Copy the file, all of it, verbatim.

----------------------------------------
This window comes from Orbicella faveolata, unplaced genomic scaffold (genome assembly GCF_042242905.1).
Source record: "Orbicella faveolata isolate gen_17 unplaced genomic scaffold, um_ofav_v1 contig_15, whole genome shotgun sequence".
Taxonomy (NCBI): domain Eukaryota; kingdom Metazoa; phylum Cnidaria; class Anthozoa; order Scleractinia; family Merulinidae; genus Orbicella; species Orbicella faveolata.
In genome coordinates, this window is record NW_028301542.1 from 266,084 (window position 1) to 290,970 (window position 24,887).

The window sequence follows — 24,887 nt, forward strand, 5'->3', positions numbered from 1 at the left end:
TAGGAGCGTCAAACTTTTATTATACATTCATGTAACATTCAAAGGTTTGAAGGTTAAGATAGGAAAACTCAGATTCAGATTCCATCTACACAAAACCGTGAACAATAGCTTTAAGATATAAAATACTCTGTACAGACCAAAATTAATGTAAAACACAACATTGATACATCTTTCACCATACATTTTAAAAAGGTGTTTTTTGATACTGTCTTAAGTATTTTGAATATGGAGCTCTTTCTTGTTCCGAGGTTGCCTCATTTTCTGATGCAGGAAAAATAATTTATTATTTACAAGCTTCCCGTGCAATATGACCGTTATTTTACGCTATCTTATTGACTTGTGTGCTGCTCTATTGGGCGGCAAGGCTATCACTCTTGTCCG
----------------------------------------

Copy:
This window comes from Orbicella faveolata, unplaced genomic scaffold (genome assembly GCF_042242905.1).
Source record: "Orbicella faveolata isolate gen_17 unplaced genomic scaffold, um_ofav_v1 contig_15, whole genome shotgun sequence".
Taxonomy (NCBI): domain Eukaryota; kingdom Metazoa; phylum Cnidaria; class Anthozoa; order Scleractinia; family Merulinidae; genus Orbicella; species Orbicella faveolata.
In genome coordinates, this window is record NW_028301542.1 from 266,084 (window position 1) to 290,970 (window position 24,887).

The window sequence follows — 24,887 nt, forward strand, 5'->3', positions numbered from 1 at the left end:
TAGGAGCGTCAAACTTTTATTATACATTCATGTAACATTCAAAGGTTTGAAGGTTAAGATAGGAAAACTCAGATTCAGATTCCATCTACACAAAACCGTGAACAATAGCTTTAAGATATAAAATACTCTGTACAGACCAAAATTAATGTAAAACACAACATTGATACATCTTTCACCATACATTTTAAAAAGGTGTTTTTTGATACTGTCTTAAGTATTTTGAATATGGAGCTCTTTCTTGTTCCGAGGTTGCCTCATTTTCTGATGCAGGAAAAATAATTTATTATTTACAAGCTTCCCGTGCAATATGACCGTTATTTTACGCTATCTTATTGACTTGTGTGCTGCTCTATTGGGCGGCAAGGCTATCACTCTTGTCCG